I read "The Baby Whisperer Solves All Your Problems" and BW when my baby was born, and both were essential for me! I also give them both to friends who are pregnant. This second book by Tracy gives a summary of E.A.S.Y and talks about every problem a mom might face (with routine, feeding, solids, sleep, etc). I think it's a better option for mom's of older babies too.I also got confused by the sleep thing...I didn't know if I should do CIO or use her method of tapping the baby's back saying shh. I did CIO, which worked, but now that my baby is 6 months, if I have to do something, I rather do her Pick Up, Put Down method (4 months and older) instead of CIO.
    July 22, 2008 4:56 AM
    Plowmanators said...
    Cristine,Thanks! I will have to read that one next.
    July 23, 2008 3:24 PM
  • The Traveling Turtle said...
    I also read the Hogg book and used it as a wonderful referance tool. It was very informative in areas that BW was vague. Both are wonderful to have on hand. Although - the part about losing trust from your child if you let them CIO was a little odd. It scared me to death at first and I refused to let my daughter cry. Her outline for what you had to do to build the trust back was a little frightening. I ended up doing stricktly BW after 5 weeks and used her book as a back up tool. Thank you so much for this wonderful website! July 22, 2008 9:29 AM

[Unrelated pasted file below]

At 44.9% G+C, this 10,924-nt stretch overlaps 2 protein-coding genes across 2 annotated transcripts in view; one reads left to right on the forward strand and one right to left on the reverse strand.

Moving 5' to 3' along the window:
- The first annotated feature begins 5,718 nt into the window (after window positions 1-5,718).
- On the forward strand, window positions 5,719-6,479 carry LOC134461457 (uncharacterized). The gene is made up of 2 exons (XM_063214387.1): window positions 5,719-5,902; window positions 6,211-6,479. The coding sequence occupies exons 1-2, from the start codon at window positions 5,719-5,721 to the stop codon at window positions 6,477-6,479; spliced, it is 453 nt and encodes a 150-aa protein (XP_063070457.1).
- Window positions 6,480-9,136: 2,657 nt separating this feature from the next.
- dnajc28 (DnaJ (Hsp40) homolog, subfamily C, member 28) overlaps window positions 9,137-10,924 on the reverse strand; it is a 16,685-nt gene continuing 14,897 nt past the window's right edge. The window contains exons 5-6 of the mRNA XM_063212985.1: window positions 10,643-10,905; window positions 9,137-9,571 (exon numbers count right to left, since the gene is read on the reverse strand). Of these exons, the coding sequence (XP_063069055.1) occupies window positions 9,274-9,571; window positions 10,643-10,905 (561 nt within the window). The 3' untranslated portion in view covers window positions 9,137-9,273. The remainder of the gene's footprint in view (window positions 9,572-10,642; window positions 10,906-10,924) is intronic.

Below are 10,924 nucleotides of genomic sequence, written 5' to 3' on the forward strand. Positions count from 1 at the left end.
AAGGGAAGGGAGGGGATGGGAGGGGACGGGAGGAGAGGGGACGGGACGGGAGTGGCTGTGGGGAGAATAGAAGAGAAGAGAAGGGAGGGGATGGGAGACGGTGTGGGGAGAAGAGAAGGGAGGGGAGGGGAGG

Plowmanators said...
    Traveling Turtle, I also thought that part about losing trust weird. I found myself worrying about it, then telling myself to snap out of it. Both of my kids did CIO and both are perfectly fine :) You do bring up an excellent point that you need to pick one book to follow and use others as bonuses when they are in agreeance with each other. You can't serve two masters :)
    July 23, 2008 3:27 PM
  • Rachel Stellaaa said...